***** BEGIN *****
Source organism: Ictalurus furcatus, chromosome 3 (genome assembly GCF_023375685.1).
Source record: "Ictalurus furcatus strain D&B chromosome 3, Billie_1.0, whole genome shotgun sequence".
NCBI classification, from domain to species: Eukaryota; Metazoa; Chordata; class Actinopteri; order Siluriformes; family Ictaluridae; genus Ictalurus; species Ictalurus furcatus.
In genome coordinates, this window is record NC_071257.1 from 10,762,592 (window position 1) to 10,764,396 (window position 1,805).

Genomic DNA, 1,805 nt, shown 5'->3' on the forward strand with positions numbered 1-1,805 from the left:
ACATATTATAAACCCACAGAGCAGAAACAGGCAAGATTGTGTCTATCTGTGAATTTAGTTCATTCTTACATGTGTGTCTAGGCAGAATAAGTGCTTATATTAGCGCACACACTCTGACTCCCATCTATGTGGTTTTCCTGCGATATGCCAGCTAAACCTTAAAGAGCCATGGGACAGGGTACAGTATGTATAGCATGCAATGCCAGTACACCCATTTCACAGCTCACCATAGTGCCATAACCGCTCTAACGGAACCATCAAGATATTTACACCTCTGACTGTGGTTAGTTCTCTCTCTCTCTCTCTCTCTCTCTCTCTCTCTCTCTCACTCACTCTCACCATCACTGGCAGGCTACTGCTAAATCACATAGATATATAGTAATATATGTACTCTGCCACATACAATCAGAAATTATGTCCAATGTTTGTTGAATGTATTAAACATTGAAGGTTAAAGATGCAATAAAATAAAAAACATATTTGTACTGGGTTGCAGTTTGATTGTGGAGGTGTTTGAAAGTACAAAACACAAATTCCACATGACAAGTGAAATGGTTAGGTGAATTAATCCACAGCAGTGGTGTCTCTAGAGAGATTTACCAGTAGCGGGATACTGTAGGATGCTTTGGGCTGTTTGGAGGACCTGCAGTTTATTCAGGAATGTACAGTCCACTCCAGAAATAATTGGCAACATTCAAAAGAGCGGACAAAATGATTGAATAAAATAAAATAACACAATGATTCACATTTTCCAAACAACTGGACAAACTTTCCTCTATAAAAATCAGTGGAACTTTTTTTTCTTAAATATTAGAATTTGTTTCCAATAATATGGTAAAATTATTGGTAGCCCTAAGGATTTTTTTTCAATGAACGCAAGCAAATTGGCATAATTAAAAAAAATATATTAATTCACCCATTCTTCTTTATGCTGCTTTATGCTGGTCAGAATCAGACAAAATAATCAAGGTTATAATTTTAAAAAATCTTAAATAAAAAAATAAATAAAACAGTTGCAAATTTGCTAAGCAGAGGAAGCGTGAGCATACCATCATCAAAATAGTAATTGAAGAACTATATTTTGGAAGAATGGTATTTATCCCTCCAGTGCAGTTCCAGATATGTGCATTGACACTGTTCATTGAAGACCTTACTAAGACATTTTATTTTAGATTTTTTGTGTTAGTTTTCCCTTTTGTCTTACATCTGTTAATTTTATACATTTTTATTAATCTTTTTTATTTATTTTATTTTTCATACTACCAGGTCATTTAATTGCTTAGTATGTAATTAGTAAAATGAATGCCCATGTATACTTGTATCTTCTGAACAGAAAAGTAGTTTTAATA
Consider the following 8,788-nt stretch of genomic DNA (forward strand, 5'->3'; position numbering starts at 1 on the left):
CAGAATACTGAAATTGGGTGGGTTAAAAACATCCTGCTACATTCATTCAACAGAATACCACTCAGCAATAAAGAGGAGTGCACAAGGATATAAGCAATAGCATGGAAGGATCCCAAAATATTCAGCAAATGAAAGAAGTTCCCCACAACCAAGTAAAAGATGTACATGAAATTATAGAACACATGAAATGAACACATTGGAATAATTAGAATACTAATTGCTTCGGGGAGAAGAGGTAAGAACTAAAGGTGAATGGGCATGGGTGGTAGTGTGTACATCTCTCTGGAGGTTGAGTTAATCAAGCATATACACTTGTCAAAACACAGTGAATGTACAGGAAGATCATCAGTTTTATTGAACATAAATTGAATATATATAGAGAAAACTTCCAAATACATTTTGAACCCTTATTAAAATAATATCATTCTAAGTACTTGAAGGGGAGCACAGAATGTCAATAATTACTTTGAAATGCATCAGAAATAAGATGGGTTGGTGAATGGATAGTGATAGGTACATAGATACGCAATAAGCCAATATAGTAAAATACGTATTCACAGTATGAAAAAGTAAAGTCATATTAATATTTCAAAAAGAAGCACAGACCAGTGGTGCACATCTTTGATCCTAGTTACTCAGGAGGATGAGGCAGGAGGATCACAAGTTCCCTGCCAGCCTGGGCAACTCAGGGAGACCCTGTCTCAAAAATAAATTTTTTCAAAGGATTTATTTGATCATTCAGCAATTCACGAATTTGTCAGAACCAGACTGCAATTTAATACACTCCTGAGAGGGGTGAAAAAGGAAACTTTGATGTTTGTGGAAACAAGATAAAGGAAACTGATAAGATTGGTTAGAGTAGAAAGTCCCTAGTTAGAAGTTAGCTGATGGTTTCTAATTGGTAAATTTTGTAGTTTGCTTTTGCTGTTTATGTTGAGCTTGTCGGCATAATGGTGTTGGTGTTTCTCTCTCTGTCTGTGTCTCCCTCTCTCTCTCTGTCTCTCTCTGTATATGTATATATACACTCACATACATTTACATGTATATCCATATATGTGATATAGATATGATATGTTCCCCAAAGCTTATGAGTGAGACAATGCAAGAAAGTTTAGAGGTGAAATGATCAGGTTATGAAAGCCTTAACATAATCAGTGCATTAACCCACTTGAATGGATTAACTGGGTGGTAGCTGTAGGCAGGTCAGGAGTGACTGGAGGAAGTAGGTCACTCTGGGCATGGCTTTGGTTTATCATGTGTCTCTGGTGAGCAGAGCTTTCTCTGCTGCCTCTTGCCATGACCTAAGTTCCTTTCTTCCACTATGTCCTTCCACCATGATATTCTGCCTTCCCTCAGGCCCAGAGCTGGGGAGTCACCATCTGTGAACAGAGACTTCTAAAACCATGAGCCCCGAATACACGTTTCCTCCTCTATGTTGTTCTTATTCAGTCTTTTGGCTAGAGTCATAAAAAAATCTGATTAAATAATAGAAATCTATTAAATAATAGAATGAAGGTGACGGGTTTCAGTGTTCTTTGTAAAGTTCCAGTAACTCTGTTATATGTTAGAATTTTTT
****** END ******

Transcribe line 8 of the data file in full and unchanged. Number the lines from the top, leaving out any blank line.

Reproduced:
CAGAATACTGAAATTGGGTGGGTTAAAAACATCCTGCTACATTCATTCAACAGAATACCACTCAGCAATAAAGAGGAGTGCACAAGGATATAAGCAATAGCATGGAAGGATCCCAAAATATTCAGCAAATGAAAGAAGTTCCCCACAACCAAGTAAAAGATGTACATGAAATTATAGAACACATGAAATGAACACATTGGAATAATTAGAATACTAATTGCTTCGGGGAGAAGAGGTAAGAACTAAAGGTGAATGGGCATGGGTGGTAGTGTGTACATCTCTCTGGAGGTTGAGTTAATCAAGCATATACACTTGTCAAAACACAGTGAATGTACAGGAAGATCATCAGTTTTATTGAACATAAATTGAATATATATAGAGAAAACTTCCAAATACATTTTGAACCCTTATTAAAATAATATCATTCTAAGTACTTGAAGGGGAGCACAGAATGTCAATAATTACTTTGAAATGCATCAGAAATAAGATGGGTTGGTGAATGGATAGTGATAGGTACATAGATACGCAATAAGCCAATATAGTAAAATACGTATTCACAGTATGAAAAAGTAAAGTCATATTAATATTTCAAAAAGAAGCACAGACCAGTGGTGCACATCTTTGATCCTAGTTACTCAGGAGGATGAGGCAGGAGGATCACAAGTTCCCTGCCAGCCTGGGCAACTCAGGGAGACCCTGTCTCAAAAATAAATTTTTTCAAAGGATTTATTTGATCATTCAGCAATTCACGAATTTGTCAGAACCAGACTGCAATTTAATACACTCCTGAGAGGGGTGAAAAAGGAAACTTTGATGTTTGTGGAAACAAGATAAAGGAAACTGATAAGATTGGTTAGAGTAGAAAGTCCCTAGTTAGAAGTTAGCTGATGGTTTCTAATTGGTAAATTTTGTAGTTTGCTTTTGCTGTTTATGTTGAGCTTGTCGGCATAATGGTGTTGGTGTTTCTCTCTCTGTCTGTGTCTCCCTCTCTCTCTCTGTCTCTCTCTGTATATGTATATATACACTCACATACATTTACATGTATATCCATATATGTGATATAGATATGATATGTTCCCCAAAGCTTATGAGTGAGACAATGCAAGAAAGTTTAGAGGTGAAATGATCAGGTTATGAAAGCCTTAACATAATCAGTGCATTAACCCACTTGAATGGATTAACTGGGTGGTAGCTGTAGGCAGGTCAGGAGTGACTGGAGGAAGTAGGTCACTCTGGGCATGGCTTTGGTTTATCATGTGTCTCTGGTGAGCAGAGCTTTCTCTGCTGCCTCTTGCCATGACCTAAGTTCCTTTCTTCCACTATGTCCTTCCACCATGATATTCTGCCTTCCCTCAGGCCCAGAGCTGGGGAGTCACCATCTGTGAACAGAGACTTCTAAAACCATGAGCCCCGAATACACGTTTCCTCCTCTATGTTGTTCTTATTCAGTCTTTTGGCTAGAGTCATAAAAAAATCTGATTAAATAATAGAAATCTATTAAATAATAGAATGAAGGTGACGGGTTTCAGTGTTCTTTGTAAAGTTCCAGTAACTCTGTTATATGTTAGAATTTTTT